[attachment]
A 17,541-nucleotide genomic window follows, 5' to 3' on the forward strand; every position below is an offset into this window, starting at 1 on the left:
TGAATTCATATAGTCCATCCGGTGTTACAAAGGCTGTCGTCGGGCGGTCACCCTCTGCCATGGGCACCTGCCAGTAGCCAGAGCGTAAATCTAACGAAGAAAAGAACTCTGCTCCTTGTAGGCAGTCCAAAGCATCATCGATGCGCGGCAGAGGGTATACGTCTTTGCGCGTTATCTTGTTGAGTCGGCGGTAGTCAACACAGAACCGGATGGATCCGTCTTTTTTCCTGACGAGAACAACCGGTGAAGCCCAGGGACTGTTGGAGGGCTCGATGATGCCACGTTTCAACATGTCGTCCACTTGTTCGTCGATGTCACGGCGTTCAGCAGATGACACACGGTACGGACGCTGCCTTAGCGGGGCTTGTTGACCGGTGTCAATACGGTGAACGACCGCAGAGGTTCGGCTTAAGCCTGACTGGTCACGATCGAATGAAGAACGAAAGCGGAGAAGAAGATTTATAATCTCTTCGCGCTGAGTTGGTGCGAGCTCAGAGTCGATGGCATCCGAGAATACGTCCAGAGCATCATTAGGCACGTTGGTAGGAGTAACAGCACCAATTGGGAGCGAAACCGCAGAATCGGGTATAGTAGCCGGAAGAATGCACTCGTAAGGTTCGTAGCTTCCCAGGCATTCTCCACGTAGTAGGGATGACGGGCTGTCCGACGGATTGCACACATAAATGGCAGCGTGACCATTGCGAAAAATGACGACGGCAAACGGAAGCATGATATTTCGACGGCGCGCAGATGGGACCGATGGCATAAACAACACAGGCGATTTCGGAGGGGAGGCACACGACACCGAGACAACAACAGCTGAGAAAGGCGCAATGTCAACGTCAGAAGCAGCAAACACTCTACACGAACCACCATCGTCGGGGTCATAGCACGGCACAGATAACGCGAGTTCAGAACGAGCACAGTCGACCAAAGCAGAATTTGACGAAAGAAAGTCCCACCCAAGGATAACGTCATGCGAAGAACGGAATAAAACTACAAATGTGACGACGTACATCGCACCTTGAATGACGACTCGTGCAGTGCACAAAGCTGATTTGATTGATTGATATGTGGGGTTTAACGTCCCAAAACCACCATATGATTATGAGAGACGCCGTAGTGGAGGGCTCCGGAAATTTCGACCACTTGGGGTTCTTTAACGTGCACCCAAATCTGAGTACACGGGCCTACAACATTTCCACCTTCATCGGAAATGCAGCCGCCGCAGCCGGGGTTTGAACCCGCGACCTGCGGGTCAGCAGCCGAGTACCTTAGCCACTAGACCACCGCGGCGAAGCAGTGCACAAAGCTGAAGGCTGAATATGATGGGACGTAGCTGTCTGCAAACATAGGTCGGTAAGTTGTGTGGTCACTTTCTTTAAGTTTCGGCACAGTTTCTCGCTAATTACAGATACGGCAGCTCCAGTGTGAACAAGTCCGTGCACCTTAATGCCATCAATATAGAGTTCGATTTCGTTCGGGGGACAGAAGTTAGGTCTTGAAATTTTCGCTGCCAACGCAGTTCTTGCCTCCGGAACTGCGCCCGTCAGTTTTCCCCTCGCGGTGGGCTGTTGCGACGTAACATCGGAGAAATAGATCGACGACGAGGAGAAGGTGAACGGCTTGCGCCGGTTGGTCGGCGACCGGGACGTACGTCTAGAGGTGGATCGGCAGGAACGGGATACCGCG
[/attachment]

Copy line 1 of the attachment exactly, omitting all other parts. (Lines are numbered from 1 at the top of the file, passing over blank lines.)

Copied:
A 17,541-nucleotide genomic window follows, 5' to 3' on the forward strand; every position below is an offset into this window, starting at 1 on the left: